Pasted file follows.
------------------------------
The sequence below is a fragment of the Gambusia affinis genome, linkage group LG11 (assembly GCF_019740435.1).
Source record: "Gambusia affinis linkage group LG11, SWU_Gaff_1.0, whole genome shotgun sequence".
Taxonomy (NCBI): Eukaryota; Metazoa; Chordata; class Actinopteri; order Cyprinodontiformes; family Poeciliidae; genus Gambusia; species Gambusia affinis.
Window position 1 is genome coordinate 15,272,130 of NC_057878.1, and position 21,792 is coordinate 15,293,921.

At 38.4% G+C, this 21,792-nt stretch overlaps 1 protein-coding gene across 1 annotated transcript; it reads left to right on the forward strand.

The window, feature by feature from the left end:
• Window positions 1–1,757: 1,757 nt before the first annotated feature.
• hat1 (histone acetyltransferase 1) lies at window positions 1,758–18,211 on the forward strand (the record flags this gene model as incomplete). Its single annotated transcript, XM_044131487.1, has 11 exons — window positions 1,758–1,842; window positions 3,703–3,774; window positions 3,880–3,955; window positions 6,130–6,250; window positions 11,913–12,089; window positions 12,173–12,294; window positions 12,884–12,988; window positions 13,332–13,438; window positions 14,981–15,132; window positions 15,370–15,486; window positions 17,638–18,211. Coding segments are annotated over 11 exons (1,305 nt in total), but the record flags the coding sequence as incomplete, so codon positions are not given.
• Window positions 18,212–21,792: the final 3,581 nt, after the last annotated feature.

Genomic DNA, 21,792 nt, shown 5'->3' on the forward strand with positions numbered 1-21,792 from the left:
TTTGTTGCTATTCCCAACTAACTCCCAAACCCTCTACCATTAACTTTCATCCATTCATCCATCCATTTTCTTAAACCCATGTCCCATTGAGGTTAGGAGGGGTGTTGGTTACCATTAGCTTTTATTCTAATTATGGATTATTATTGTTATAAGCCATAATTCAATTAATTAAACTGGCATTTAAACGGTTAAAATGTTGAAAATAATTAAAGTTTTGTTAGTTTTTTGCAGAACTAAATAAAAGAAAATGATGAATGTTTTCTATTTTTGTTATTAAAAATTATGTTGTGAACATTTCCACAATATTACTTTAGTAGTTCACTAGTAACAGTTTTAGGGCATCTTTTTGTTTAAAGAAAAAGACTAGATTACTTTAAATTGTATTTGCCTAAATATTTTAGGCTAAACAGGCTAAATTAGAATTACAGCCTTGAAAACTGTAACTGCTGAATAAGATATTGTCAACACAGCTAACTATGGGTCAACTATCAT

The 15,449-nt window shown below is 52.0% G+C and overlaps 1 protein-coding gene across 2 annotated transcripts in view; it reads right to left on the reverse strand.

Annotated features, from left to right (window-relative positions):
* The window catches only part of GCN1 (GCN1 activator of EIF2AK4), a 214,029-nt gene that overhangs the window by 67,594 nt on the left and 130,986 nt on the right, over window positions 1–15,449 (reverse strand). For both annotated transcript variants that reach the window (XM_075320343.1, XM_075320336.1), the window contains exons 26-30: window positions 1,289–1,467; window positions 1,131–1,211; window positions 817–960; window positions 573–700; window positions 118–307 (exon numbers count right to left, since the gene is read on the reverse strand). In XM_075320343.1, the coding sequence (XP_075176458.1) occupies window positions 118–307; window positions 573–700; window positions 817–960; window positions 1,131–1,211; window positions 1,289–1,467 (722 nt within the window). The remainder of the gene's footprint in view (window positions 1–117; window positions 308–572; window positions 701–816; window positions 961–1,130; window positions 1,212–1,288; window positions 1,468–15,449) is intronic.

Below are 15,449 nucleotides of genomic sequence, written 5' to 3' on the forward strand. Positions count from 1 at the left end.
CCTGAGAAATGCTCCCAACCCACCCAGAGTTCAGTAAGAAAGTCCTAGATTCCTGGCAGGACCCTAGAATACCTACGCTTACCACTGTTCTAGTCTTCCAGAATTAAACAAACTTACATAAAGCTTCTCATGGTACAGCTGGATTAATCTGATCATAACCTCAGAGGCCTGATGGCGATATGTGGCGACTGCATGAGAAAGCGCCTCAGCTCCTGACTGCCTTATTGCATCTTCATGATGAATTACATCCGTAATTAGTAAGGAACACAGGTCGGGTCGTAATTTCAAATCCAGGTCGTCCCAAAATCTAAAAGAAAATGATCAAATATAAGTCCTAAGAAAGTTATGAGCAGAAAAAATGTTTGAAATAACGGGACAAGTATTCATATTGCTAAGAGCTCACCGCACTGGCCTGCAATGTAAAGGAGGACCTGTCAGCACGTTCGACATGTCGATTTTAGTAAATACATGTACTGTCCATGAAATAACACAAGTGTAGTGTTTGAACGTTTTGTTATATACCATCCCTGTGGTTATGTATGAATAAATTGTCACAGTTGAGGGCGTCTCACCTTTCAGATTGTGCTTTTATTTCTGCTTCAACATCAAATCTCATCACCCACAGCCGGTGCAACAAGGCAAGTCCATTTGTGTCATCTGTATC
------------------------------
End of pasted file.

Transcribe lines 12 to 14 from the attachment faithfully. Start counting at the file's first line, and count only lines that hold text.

The 15,449-nt window shown below is 52.0% G+C and overlaps 1 protein-coding gene across 2 annotated transcripts in view; it reads right to left on the reverse strand.

Annotated features, from left to right (window-relative positions):
* The window catches only part of GCN1 (GCN1 activator of EIF2AK4), a 214,029-nt gene that overhangs the window by 67,594 nt on the left and 130,986 nt on the right, over window positions 1–15,449 (reverse strand). For both annotated transcript variants that reach the window (XM_075320343.1, XM_075320336.1), the window contains exons 26-30: window positions 1,289–1,467; window positions 1,131–1,211; window positions 817–960; window positions 573–700; window positions 118–307 (exon numbers count right to left, since the gene is read on the reverse strand). In XM_075320343.1, the coding sequence (XP_075176458.1) occupies window positions 118–307; window positions 573–700; window positions 817–960; window positions 1,131–1,211; window positions 1,289–1,467 (722 nt within the window). The remainder of the gene's footprint in view (window positions 1–117; window positions 308–572; window positions 701–816; window positions 961–1,130; window positions 1,212–1,288; window positions 1,468–15,449) is intronic.